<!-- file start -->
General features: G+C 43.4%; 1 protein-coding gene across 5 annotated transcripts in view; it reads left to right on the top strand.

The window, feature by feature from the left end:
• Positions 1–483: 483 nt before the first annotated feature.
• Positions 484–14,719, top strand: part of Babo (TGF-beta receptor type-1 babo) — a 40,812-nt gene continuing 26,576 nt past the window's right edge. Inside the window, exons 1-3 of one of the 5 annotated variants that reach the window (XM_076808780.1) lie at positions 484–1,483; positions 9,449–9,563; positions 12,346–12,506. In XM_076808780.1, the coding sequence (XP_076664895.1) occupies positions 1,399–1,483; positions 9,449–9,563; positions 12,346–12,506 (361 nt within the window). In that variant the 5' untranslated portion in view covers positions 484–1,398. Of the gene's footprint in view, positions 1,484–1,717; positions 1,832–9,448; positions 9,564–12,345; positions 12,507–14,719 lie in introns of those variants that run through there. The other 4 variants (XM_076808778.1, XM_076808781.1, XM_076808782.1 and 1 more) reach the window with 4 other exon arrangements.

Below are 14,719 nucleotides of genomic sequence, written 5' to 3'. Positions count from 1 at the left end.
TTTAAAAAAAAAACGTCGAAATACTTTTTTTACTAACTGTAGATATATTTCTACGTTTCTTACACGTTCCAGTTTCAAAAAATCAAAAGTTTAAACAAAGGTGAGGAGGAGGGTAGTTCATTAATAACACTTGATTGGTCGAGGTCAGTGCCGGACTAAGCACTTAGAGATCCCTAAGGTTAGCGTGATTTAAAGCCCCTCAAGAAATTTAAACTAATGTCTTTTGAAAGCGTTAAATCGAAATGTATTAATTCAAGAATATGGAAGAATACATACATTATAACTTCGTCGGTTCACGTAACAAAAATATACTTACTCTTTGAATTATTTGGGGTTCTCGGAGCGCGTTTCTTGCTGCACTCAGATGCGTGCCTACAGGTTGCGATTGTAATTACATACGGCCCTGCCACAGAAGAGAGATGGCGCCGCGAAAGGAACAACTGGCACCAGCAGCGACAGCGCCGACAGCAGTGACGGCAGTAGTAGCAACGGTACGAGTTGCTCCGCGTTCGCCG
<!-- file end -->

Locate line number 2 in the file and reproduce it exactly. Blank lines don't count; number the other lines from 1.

The window, feature by feature from the left end: